The Difference Between Peaches And Apricots

If you're not paying close attention when you go to the grocery store, you may accidentally bring home apricots instead of peaches. And who could blame you? Both of these fruits are at their peak in the summer, and both have an orange exterior and a pit in the center. However, if you make this mistake, go back to your local retailer and get the right fruit for your peach cobbler. Despite the visual similarities, apricots and peaches are more cousins than sisters — a pretty common phenomenon in the fruit world.

For example, while plantains and bananas are part of the same family, the former are starchier and contain less sugar than the fruit you use in your banana bread. Although oranges are easily confused for tangerines, tangerines aren't as watery and taste much sweeter. Like these other pairs of produce, peaches and apricots aren't interchangeable — in fact, they're not even members of the same species.

Dry and tart versus sweet and juicy

Peaches and apricots are both members of the Rosaceae family, but that's where the important similarities end. As Healthline explains, peaches are members of the Prunus persica species, while the most common type of apricot belongs to Prunus armeniaca. As a result, the two fruits differ in size, texture, and flavor.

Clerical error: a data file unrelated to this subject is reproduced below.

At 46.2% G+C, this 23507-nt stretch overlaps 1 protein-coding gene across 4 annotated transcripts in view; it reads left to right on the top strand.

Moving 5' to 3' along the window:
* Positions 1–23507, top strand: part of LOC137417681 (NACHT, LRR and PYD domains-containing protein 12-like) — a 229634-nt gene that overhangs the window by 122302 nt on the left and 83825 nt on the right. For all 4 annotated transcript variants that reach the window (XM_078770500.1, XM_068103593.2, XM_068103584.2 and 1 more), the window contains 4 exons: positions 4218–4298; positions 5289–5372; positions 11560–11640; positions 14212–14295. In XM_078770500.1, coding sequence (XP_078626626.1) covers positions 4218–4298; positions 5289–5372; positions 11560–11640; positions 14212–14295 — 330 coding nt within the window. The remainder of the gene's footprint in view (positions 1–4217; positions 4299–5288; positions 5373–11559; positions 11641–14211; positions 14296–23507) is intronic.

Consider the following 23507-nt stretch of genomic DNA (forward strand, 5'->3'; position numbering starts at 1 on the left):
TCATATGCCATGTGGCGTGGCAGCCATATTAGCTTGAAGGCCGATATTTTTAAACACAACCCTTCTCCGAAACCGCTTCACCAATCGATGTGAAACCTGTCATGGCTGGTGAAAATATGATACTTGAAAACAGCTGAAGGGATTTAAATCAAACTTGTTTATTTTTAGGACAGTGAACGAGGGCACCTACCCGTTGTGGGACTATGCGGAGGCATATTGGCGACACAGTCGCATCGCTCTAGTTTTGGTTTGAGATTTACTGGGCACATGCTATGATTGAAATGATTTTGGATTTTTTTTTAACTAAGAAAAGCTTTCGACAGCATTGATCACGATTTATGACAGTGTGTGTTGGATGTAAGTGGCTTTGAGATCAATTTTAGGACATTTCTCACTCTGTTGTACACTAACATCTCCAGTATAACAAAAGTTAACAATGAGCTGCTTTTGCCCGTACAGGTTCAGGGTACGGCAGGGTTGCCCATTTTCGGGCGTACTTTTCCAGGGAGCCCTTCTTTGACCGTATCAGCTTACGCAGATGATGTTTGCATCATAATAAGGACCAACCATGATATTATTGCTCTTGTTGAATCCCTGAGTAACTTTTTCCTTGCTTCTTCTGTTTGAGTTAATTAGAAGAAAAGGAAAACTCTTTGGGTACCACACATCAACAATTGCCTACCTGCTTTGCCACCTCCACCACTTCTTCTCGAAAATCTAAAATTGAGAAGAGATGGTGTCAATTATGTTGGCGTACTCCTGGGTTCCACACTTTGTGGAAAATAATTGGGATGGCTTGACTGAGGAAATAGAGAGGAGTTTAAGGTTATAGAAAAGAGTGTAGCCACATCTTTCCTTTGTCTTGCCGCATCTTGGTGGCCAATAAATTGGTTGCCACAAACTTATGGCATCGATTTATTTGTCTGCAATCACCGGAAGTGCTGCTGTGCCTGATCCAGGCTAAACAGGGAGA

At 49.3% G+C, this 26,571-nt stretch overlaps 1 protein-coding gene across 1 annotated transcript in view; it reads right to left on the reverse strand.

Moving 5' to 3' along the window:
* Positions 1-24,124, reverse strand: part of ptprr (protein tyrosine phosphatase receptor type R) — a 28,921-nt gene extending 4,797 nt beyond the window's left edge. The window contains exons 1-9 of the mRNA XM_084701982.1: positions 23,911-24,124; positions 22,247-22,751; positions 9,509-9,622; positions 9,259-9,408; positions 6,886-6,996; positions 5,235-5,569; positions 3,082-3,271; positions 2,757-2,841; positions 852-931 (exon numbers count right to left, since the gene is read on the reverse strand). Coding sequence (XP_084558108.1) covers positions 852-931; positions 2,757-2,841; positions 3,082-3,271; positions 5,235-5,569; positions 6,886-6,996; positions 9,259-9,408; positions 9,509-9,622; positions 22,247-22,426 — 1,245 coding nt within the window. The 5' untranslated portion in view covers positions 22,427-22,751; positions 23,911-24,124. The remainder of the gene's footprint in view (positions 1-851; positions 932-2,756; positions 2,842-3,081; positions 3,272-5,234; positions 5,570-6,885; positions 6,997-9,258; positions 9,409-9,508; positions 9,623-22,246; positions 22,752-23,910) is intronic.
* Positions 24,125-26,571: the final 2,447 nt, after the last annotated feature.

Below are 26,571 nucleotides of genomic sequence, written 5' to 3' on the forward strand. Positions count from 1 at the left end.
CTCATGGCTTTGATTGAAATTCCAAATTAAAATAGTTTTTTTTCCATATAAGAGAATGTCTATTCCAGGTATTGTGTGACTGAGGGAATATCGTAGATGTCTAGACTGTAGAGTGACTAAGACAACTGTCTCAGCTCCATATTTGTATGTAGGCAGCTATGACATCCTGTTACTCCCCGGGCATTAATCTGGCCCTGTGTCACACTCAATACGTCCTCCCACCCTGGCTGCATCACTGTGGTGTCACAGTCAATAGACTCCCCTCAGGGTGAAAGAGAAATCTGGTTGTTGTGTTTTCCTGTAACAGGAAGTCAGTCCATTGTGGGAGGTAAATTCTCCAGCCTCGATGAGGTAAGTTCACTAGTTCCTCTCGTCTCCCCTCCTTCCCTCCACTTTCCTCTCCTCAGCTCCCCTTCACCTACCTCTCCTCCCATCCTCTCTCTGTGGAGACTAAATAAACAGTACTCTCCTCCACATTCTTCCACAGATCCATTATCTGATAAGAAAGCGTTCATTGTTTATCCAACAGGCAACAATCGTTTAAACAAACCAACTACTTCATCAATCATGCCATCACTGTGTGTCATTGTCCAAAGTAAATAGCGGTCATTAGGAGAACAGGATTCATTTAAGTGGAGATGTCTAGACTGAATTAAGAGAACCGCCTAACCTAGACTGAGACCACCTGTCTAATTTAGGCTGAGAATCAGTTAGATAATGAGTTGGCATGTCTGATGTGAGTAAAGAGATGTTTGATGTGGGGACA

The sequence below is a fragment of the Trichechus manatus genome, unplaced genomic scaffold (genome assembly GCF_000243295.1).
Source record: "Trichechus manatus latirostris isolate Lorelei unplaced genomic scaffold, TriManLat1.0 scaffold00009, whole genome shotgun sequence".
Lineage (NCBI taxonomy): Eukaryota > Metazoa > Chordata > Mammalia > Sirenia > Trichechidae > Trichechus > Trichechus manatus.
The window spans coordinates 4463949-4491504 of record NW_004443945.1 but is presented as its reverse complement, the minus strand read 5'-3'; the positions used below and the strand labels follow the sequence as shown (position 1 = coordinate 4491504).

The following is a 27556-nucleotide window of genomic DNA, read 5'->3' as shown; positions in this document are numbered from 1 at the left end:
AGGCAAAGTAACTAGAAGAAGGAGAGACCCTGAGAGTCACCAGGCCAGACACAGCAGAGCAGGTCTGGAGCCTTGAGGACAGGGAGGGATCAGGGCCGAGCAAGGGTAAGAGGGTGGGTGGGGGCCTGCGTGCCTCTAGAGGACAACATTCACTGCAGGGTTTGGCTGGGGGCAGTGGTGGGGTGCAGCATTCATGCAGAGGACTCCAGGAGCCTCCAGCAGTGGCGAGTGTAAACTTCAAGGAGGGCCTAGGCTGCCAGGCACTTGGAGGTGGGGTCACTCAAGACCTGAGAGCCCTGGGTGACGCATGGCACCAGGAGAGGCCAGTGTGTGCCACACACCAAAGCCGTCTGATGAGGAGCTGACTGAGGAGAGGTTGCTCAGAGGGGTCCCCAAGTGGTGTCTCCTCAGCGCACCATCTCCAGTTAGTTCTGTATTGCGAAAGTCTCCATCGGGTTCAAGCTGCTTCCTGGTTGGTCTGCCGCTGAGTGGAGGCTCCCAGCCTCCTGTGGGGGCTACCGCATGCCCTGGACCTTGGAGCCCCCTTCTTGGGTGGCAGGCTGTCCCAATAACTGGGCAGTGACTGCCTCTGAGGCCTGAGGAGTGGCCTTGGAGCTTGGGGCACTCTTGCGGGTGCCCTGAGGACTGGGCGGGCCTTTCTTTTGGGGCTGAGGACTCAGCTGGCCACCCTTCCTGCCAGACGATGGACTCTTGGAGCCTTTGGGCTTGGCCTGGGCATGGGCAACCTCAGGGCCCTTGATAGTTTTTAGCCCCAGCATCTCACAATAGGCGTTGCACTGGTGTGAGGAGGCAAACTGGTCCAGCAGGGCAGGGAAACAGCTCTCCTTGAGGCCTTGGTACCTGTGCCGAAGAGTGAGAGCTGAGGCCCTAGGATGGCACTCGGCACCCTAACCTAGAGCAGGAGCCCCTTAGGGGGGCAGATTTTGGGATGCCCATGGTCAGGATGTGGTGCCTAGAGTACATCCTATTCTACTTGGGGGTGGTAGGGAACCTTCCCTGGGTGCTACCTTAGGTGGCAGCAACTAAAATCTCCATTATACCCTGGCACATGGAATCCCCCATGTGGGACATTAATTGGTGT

A small peach is about four times bigger than an apricot, and has a fuzzier exterior. Because of their large size and high water content, peaches are juicy and sweet tasting. Meanwhile, apricots are smaller, sturdier, contain less moisture, and have a tarter flavor. If you're a chef, the different water levels are particularly important. According to Southern Living, because peaches are juicer than apricots, you generally shouldn't try swapping one for the other. However, if you have no other option, you can make the makeshift substitution work. Just remember to use twice as many apricots as peaches, and to add some extra water and sugar to your dish.

The best ways to use apricots and peaches

So, given those differences, what recipes are these two fruits uniquely suited for? Well, peaches are typically used in moister baked goods like cobblers, pies, and dump cakes — desserts that consist of fruit or pie filling topped with cake mix. By contrast, apricots are better suited for solid, tart treats like scones. According to Southern Living, apricots are also a staple in Morocco tagine, a stew with a sugary and savory taste, and work great alongside Southern-style brisket, ham, or chicken.

However, both apricots and peaches frequently appear in cakes and tarts. Apricots will give these desserts a tarter taste and a firmer texture, while peaches will make them sweeter and give them a squishier mouthfeel. Further, while the two fruits have different textures and flavor profiles, they're often combined in crumbles and cobblers, balancing out each other's water content and giving these classic treats a complex flavor.